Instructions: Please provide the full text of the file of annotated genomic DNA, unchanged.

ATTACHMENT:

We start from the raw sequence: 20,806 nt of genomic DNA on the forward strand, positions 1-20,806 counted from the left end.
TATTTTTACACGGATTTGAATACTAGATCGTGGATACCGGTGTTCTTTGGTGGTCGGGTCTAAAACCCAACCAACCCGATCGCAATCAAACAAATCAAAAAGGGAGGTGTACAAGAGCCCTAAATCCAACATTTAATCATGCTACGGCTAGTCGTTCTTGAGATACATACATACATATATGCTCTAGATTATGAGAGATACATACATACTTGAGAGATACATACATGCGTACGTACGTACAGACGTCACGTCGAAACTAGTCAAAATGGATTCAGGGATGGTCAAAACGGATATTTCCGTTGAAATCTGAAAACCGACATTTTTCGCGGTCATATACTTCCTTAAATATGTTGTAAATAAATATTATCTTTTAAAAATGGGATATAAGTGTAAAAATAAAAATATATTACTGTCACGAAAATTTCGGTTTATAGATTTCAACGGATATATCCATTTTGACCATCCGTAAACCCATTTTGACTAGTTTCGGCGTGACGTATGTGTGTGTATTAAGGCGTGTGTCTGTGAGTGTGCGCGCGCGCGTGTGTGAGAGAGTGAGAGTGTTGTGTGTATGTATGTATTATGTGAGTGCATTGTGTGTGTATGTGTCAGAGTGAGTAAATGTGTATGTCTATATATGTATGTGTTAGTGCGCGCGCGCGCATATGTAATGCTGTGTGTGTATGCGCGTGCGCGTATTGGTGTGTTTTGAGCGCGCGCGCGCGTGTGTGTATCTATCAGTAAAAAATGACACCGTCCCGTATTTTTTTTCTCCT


We start from the raw sequence: 20,806 nt of genomic DNA on the forward strand, positions 1-20,806 counted from the left end.
TATTTTTACACGGATTTGAATACTAGATCGTGGATACCGGTGTTCTTTGGTGGTCGGGTCTAAAACCCAACCAACCCGATCGCAATCAAACAAATCAAAAAGGGAGGTGTACAAGAGCCCTAAATCCAACATTTAATCATGCTACGGCTAGTCGTTCTTGAGATACATACATACATATATGCTCTAGATTATGAGAGATACATACATACTTGAGAGATACATACATGCGTACGTACGTACAGACGTCACGTCGAAACTAGTCAAAATGGATTCAGGGATGGTCAAAACGGATATTTCCGTTGAAATCTGAAAACCGACATTTTTCGCGGTCATATACTTCCTTAAATATGTTGTAAATAAATATTATCTTTTAAAAATGGGATATAAGTGTAAAAATAAAAATATATTACTGTCACGAAAATTTCGGTTTATAGATTTCAACGGATATATCCATTTTGACCATCCGTAAACCCATTTTGACTAGTTTCGGCGTGACGTATGTGTGTGTATTAAGGCGTGTGTCTGTGAGTGTGCGCGCGCGCGTGTGTGAGAGAGTGAGAGTGTTGTGTGTATGTATGTATTATGTGAGTGCATTGTGTGTGTATGTGTCAGAGTGAGTAAATGTGTATGTCTATATATGTATGTGTTAGTGCGCGCGCGCGCATATGTAATGCTGTGTGTGTATGCGCGTGCGCGTATTGGTGTGTTTTGAGCGCGCGCGCGCGTGTGTGTATCTATCAGTAAAAAATGACACCGTCCCGTATTTTTTTTCTCCT